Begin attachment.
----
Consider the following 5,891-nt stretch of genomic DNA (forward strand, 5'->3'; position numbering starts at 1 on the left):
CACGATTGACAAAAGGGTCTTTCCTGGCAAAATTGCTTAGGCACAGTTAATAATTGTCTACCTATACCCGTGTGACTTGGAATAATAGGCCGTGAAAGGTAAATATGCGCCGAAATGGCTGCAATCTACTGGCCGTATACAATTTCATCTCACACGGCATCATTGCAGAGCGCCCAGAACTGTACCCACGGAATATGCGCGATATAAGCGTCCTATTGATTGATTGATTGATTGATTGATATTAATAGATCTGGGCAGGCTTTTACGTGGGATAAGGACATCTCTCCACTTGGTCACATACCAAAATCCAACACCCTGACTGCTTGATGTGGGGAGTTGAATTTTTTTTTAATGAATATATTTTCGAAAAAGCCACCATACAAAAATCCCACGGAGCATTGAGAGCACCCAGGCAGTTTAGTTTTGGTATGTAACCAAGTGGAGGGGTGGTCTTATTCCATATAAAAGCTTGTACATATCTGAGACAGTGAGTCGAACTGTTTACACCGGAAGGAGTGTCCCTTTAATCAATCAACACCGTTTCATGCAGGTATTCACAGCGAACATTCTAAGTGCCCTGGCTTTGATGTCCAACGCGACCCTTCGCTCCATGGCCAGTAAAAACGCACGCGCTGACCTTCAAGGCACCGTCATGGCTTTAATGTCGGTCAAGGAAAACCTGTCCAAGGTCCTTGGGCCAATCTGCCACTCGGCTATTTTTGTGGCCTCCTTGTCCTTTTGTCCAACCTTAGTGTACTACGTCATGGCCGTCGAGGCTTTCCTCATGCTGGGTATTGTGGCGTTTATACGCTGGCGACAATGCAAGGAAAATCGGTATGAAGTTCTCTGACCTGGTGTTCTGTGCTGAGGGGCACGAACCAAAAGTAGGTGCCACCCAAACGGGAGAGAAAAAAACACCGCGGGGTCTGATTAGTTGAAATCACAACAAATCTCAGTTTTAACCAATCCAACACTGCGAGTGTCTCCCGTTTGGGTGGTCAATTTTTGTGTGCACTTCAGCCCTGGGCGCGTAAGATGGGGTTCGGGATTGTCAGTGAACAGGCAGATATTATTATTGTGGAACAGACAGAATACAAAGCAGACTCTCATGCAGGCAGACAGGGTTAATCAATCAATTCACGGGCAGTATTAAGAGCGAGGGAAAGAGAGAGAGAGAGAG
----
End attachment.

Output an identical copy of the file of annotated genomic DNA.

Consider the following 5,891-nt stretch of genomic DNA (forward strand, 5'->3'; position numbering starts at 1 on the left):
CACGATTGACAAAAGGGTCTTTCCTGGCAAAATTGCTTAGGCACAGTTAATAATTGTCTACCTATACCCGTGTGACTTGGAATAATAGGCCGTGAAAGGTAAATATGCGCCGAAATGGCTGCAATCTACTGGCCGTATACAATTTCATCTCACACGGCATCATTGCAGAGCGCCCAGAACTGTACCCACGGAATATGCGCGATATAAGCGTCCTATTGATTGATTGATTGATTGATTGATATTAATAGATCTGGGCAGGCTTTTACGTGGGATAAGGACATCTCTCCACTTGGTCACATACCAAAATCCAACACCCTGACTGCTTGATGTGGGGAGTTGAATTTTTTTTTAATGAATATATTTTCGAAAAAGCCACCATACAAAAATCCCACGGAGCATTGAGAGCACCCAGGCAGTTTAGTTTTGGTATGTAACCAAGTGGAGGGGTGGTCTTATTCCATATAAAAGCTTGTACATATCTGAGACAGTGAGTCGAACTGTTTACACCGGAAGGAGTGTCCCTTTAATCAATCAACACCGTTTCATGCAGGTATTCACAGCGAACATTCTAAGTGCCCTGGCTTTGATGTCCAACGCGACCCTTCGCTCCATGGCCAGTAAAAACGCACGCGCTGACCTTCAAGGCACCGTCATGGCTTTAATGTCGGTCAAGGAAAACCTGTCCAAGGTCCTTGGGCCAATCTGCCACTCGGCTATTTTTGTGGCCTCCTTGTCCTTTTGTCCAACCTTAGTGTACTACGTCATGGCCGTCGAGGCTTTCCTCATGCTGGGTATTGTGGCGTTTATACGCTGGCGACAATGCAAGGAAAATCGGTATGAAGTTCTCTGACCTGGTGTTCTGTGCTGAGGGGCACGAACCAAAAGTAGGTGCCACCCAAACGGGAGAGAAAAAAACACCGCGGGGTCTGATTAGTTGAAATCACAACAAATCTCAGTTTTAACCAATCCAACACTGCGAGTGTCTCCCGTTTGGGTGGTCAATTTTTGTGTGCACTTCAGCCCTGGGCGCGTAAGATGGGGTTCGGGATTGTCAGTGAACAGGCAGATATTATTATTGTGGAACAGACAGAATACAAAGCAGACTCTCATGCAGGCAGACAGGGTTAATCAATCAATTCACGGGCAGTATTAAGAGCGAGGGAAAGAGAGAGAGAGAGAG